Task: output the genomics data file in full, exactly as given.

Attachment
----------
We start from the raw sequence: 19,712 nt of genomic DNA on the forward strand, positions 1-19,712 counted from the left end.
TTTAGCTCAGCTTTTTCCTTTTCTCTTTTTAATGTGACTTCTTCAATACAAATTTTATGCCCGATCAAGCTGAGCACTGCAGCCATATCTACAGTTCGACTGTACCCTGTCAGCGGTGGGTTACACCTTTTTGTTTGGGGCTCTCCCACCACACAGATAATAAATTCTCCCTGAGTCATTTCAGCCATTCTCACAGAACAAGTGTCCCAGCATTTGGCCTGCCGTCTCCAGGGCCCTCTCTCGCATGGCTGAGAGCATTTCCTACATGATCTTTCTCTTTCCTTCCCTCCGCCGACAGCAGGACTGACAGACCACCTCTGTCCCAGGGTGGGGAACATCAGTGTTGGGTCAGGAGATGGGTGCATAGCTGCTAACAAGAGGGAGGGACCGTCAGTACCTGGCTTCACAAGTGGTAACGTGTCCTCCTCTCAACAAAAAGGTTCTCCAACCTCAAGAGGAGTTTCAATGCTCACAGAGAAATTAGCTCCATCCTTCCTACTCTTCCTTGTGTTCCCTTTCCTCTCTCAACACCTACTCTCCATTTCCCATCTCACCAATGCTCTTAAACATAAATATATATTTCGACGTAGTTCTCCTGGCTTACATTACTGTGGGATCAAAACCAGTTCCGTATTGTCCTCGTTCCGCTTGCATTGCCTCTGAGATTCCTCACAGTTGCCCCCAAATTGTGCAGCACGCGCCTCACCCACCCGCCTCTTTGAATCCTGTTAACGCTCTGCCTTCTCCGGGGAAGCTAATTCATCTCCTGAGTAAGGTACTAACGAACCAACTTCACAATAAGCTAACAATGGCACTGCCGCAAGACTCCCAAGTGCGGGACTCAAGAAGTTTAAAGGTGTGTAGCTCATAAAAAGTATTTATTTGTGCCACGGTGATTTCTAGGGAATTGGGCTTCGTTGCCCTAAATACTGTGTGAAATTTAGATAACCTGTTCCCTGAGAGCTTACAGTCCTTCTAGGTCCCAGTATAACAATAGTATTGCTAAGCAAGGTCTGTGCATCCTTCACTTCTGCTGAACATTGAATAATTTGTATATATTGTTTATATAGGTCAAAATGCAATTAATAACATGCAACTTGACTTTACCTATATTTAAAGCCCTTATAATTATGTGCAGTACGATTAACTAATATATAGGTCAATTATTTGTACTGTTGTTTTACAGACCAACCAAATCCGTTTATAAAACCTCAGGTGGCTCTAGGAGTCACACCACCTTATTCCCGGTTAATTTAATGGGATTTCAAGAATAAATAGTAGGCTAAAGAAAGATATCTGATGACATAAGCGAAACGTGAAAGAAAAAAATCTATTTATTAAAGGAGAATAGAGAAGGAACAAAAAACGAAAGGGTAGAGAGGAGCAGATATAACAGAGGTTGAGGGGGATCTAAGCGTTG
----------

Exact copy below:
We start from the raw sequence: 19,712 nt of genomic DNA on the forward strand, positions 1-19,712 counted from the left end.
TTTAGCTCAGCTTTTTCCTTTTCTCTTTTTAATGTGACTTCTTCAATACAAATTTTATGCCCGATCAAGCTGAGCACTGCAGCCATATCTACAGTTCGACTGTACCCTGTCAGCGGTGGGTTACACCTTTTTGTTTGGGGCTCTCCCACCACACAGATAATAAATTCTCCCTGAGTCATTTCAGCCATTCTCACAGAACAAGTGTCCCAGCATTTGGCCTGCCGTCTCCAGGGCCCTCTCTCGCATGGCTGAGAGCATTTCCTACATGATCTTTCTCTTTCCTTCCCTCCGCCGACAGCAGGACTGACAGACCACCTCTGTCCCAGGGTGGGGAACATCAGTGTTGGGTCAGGAGATGGGTGCATAGCTGCTAACAAGAGGGAGGGACCGTCAGTACCTGGCTTCACAAGTGGTAACGTGTCCTCCTCTCAACAAAAAGGTTCTCCAACCTCAAGAGGAGTTTCAATGCTCACAGAGAAATTAGCTCCATCCTTCCTACTCTTCCTTGTGTTCCCTTTCCTCTCTCAACACCTACTCTCCATTTCCCATCTCACCAATGCTCTTAAACATAAATATATATTTCGACGTAGTTCTCCTGGCTTACATTACTGTGGGATCAAAACCAGTTCCGTATTGTCCTCGTTCCGCTTGCATTGCCTCTGAGATTCCTCACAGTTGCCCCCAAATTGTGCAGCACGCGCCTCACCCACCCGCCTCTTTGAATCCTGTTAACGCTCTGCCTTCTCCGGGGAAGCTAATTCATCTCCTGAGTAAGGTACTAACGAACCAACTTCACAATAAGCTAACAATGGCACTGCCGCAAGACTCCCAAGTGCGGGACTCAAGAAGTTTAAAGGTGTGTAGCTCATAAAAAGTATTTATTTGTGCCACGGTGATTTCTAGGGAATTGGGCTTCGTTGCCCTAAATACTGTGTGAAATTTAGATAACCTGTTCCCTGAGAGCTTACAGTCCTTCTAGGTCCCAGTATAACAATAGTATTGCTAAGCAAGGTCTGTGCATCCTTCACTTCTGCTGAACATTGAATAATTTGTATATATTGTTTATATAGGTCAAAATGCAATTAATAACATGCAACTTGACTTTACCTATATTTAAAGCCCTTATAATTATGTGCAGTACGATTAACTAATATATAGGTCAATTATTTGTACTGTTGTTTTACAGACCAACCAAATCCGTTTATAAAACCTCAGGTGGCTCTAGGAGTCACACCACCTTATTCCCGGTTAATTTAATGGGATTTCAAGAATAAATAGTAGGCTAAAGAAAGATATCTGATGACATAAGCGAAACGTGAAAGAAAAAAATCTATTTATTAAAGGAGAATAGAGAAGGAACAAAAAACGAAAGGGTAGAGAGGAGCAGATATAACAGAGGTTGAGGGGGATCTAAGCGTTG